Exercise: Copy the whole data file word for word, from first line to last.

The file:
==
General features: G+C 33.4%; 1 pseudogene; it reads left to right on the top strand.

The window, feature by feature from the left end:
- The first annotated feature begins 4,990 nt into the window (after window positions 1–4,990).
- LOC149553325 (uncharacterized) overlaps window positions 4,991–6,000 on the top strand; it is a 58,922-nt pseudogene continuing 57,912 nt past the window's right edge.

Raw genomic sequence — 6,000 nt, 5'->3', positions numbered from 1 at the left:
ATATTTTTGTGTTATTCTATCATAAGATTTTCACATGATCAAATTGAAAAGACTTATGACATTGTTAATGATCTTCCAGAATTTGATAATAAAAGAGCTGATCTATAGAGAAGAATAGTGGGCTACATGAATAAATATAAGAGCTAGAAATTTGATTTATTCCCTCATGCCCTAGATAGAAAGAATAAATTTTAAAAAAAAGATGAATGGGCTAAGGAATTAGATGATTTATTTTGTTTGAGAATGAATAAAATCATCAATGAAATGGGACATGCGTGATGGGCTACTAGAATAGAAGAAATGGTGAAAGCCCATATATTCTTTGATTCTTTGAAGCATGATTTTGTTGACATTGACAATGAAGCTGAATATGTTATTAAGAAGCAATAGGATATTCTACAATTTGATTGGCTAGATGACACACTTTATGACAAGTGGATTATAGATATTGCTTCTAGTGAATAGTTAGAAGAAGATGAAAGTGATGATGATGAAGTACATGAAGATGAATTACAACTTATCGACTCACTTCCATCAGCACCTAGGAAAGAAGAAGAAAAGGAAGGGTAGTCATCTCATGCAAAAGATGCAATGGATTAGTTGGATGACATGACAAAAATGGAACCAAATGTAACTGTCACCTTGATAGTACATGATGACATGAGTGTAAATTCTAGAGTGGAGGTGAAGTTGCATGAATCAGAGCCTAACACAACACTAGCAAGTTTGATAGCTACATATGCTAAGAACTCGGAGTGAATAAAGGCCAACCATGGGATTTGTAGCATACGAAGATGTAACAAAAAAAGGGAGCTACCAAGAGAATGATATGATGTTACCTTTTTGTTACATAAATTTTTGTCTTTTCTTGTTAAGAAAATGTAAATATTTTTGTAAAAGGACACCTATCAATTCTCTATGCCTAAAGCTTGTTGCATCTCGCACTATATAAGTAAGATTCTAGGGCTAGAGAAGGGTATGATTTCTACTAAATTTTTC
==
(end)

General features: G+C 33.4%; 1 pseudogene; it reads left to right on the top strand.

The window, feature by feature from the left end:
- The first annotated feature begins 4,990 nt into the window (after window positions 1–4,990).
- LOC149553325 (uncharacterized) overlaps window positions 4,991–6,000 on the top strand; it is a 58,922-nt pseudogene continuing 57,912 nt past the window's right edge.

Raw genomic sequence — 6,000 nt, 5'->3', positions numbered from 1 at the left:
ATATTTTTGTGTTATTCTATCATAAGATTTTCACATGATCAAATTGAAAAGACTTATGACATTGTTAATGATCTTCCAGAATTTGATAATAAAAGAGCTGATCTATAGAGAAGAATAGTGGGCTACATGAATAAATATAAGAGCTAGAAATTTGATTTATTCCCTCATGCCCTAGATAGAAAGAATAAATTTTAAAAAAAAGATGAATGGGCTAAGGAATTAGATGATTTATTTTGTTTGAGAATGAATAAAATCATCAATGAAATGGGACATGCGTGATGGGCTACTAGAATAGAAGAAATGGTGAAAGCCCATATATTCTTTGATTCTTTGAAGCATGATTTTGTTGACATTGACAATGAAGCTGAATATGTTATTAAGAAGCAATAGGATATTCTACAATTTGATTGGCTAGATGACACACTTTATGACAAGTGGATTATAGATATTGCTTCTAGTGAATAGTTAGAAGAAGATGAAAGTGATGATGATGAAGTACATGAAGATGAATTACAACTTATCGACTCACTTCCATCAGCACCTAGGAAAGAAGAAGAAAAGGAAGGGTAGTCATCTCATGCAAAAGATGCAATGGATTAGTTGGATGACATGACAAAAATGGAACCAAATGTAACTGTCACCTTGATAGTACATGATGACATGAGTGTAAATTCTAGAGTGGAGGTGAAGTTGCATGAATCAGAGCCTAACACAACACTAGCAAGTTTGATAGCTACATATGCTAAGAACTCGGAGTGAATAAAGGCCAACCATGGGATTTGTAGCATACGAAGATGTAACAAAAAAAGGGAGCTACCAAGAGAATGATATGATGTTACCTTTTTGTTACATAAATTTTTGTCTTTTCTTGTTAAGAAAATGTAAATATTTTTGTAAAAGGACACCTATCAATTCTCTATGCCTAAAGCTTGTTGCATCTCGCACTATATAAGTAAGATTCTAGGGCTAGAGAAGGGTATGATTTCTACTAAATTTTTC